The eagle and fouled anchor design in the center of the insignia is a reproduction of the design first used by Sailors and Marines during the American Revolution. This design is credited with being one of the oldest military insignias of the United States Armed Forces. The date, "1776", has been added to the design on the anchor stock as further historical link to the first ever U.S. amphibious landing on Nassau, Bahamas, in 1776. The crimson banner above the eagle contains five gold stars, which commemorate the five battle stars awarded to escort aircraft carrier Nassau (CVE-16) for her World War II service. The banner also contains the Latin phrase Prima Ab Mare, which translates, “First from the Sea”. This motto accurately reflects the historic significance of the landing at Fort Nassau in 1776, as well as the modern capabilities and mission of the LHA class of amphibious assault ship. The sea and sky background represent the ship’s ability to conduct surface and airborne amphibious assault operations. Finally, the insignia is in circled by a nautical anchor chain with the name plate and hull number symbolizing the unification of the Navy and Marine Corps team.
Adm. Harry D. Train, II, Commander in Chief Atlantic Fleet, broke his flag in Nassau while the ship, with Marine McDonnell Douglas AV‑8A Harriers embarked, sailed to the Caribbean to demonstrate U.S. capabilities to defend the Panama Canal in accordance with the 1979 treaty with Panama (6 March–9 April 1980). The ship visited: Nassau, New Providence Island, Bahamas; Santo Domingo, Dominican Republic; Fort-de-France, Martinique; Bridgetown, Barbados; Kingston, St. Vincent; La Guaira, Venezuela; and Colón, Panama. A helicopter flew Adm. Train to Naval Air Station Key West, Fla., on the morning of 23 March, and Vice Adm. John D. Johnson, Jr., Commander Naval Surface Forces, Atlantic Fleet, broke his flag in Nassau.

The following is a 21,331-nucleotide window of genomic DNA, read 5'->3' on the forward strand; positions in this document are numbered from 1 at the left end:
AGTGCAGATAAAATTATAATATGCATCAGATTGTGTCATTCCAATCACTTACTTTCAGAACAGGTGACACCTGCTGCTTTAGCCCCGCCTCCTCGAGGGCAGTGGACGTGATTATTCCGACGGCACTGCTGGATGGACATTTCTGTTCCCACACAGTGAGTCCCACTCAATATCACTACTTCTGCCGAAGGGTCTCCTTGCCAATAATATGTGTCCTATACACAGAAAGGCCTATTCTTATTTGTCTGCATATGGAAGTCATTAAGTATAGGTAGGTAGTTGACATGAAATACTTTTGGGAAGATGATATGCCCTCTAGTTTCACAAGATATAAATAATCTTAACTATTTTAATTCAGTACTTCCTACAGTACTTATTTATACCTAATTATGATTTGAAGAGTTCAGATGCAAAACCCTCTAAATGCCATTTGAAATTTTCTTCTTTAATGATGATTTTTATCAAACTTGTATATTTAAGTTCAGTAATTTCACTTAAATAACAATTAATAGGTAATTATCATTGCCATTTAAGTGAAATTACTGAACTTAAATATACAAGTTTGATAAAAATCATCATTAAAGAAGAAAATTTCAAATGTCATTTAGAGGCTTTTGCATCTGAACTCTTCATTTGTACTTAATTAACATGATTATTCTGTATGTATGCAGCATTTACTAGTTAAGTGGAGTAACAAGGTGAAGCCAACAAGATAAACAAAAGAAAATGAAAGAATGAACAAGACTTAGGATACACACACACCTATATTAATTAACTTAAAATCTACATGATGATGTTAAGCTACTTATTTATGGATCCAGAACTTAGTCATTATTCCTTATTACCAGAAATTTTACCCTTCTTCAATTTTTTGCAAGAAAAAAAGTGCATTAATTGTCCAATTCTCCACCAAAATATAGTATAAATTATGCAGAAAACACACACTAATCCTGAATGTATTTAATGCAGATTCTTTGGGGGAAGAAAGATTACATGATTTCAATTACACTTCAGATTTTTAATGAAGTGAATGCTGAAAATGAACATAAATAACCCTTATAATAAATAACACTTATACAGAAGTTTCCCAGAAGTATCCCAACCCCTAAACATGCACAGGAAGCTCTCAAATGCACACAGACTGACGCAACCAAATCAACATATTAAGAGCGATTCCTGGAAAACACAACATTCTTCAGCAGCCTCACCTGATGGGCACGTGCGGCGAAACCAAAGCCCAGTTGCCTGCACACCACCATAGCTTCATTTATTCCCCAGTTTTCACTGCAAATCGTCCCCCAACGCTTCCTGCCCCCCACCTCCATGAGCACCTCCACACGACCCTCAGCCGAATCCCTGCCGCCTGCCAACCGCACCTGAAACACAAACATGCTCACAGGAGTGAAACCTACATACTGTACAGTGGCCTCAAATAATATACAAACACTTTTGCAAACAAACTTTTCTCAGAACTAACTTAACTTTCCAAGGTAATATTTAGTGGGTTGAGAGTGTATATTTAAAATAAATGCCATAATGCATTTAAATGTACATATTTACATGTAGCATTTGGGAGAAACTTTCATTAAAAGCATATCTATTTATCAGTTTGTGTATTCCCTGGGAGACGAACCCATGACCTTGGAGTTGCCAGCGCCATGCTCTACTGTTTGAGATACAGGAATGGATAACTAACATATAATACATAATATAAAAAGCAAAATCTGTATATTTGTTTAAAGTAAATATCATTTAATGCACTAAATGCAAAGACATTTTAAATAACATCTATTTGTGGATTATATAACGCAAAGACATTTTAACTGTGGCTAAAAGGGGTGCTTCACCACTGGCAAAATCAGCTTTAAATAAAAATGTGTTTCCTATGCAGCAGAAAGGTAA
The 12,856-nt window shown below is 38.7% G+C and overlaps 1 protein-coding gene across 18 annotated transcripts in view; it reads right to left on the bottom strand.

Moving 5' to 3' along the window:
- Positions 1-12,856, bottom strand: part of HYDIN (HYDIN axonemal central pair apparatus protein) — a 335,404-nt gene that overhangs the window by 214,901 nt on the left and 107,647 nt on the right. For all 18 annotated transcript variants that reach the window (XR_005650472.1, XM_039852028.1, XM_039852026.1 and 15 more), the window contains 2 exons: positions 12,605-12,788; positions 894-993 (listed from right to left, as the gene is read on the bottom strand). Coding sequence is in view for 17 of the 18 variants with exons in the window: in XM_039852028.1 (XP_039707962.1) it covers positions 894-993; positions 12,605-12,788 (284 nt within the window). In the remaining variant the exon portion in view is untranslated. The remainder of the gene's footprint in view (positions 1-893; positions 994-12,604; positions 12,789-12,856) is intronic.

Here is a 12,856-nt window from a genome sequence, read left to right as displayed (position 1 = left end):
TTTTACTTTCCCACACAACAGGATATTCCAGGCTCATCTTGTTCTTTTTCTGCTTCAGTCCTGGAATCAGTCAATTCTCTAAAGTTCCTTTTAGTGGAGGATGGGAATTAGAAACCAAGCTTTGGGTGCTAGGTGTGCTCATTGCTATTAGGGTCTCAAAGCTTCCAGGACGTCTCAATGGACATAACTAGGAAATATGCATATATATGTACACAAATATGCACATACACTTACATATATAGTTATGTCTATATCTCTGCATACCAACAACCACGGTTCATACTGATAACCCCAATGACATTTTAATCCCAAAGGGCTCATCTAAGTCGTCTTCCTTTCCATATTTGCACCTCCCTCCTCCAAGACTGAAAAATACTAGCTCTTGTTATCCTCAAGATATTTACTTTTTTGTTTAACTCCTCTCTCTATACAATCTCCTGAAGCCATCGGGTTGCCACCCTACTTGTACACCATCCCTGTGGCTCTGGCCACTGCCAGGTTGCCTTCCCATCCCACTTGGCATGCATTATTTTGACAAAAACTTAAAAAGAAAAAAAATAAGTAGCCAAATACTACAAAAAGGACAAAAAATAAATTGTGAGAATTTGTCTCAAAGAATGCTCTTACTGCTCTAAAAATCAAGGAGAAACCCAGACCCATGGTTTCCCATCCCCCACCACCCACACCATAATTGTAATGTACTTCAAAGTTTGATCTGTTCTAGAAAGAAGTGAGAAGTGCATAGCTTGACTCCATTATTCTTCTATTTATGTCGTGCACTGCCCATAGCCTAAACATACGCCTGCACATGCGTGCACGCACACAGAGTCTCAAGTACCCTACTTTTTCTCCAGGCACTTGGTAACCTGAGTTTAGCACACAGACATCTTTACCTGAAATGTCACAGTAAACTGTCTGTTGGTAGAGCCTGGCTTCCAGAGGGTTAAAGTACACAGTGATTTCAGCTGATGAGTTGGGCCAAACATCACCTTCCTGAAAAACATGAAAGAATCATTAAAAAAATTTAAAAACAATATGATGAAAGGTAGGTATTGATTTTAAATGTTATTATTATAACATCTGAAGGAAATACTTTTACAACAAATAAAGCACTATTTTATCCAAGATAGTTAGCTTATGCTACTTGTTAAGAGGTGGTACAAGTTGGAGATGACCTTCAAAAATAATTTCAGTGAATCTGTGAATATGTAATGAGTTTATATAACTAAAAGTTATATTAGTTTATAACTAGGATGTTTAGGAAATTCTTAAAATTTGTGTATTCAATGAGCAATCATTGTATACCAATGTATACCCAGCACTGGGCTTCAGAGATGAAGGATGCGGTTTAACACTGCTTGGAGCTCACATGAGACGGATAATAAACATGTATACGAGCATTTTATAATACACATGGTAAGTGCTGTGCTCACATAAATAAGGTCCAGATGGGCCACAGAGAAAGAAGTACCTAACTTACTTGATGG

AV‑8As deployed as a group with an LHA for the first time when 20 of the Harriers from Marine Aircraft Group, composed of Marine Attack squadrons (VMAs) 231 and 542, sailed to the Mediterranean on board Nassau (13 April–29 June 1981). The ship’s mission was to demonstrate the Navy and Marine Corps’ ability to deploy anywhere globally upon short notice. She steamed in company with aircraft carrier America (CV-66), and then sailed off the coast of Lebanon, ready to evacuate Americans endangered within that country during a civil war between Muslim extremists, Christians, and Jews.
A Marine North American Rockwell OV‑10A landed on board Nassau on 1 August 1983. The event marked the first time that a Bronco landed on an LHA, and the recovery opened up the possibility of a future role for OV‑10As in amphibious operations. The ship reported that Broncos that landed on board the ship would battle “treacherous cross winds while affecting a STOL [short takeoff and landing] landing within 300 to 350 feet…All in all, a very tricky business.” Nassau embarked more than 1,000 soldiers and approximately 180 vehicles for transport to Central America, on 20 August. The ship took part in Ahuas Tara II (Big Pine), a training exercise in those waters. She disembarked the majority of the soldiers and off-loaded their vehicles at Puerto Cortės and Puerto Castilla, Honduras, on 25 and 26 August, respectively. Two days later, she landed several Army utility landing craft (LCUs) and the remaining men at Colón. The ship returned to Norfolk on 2 September.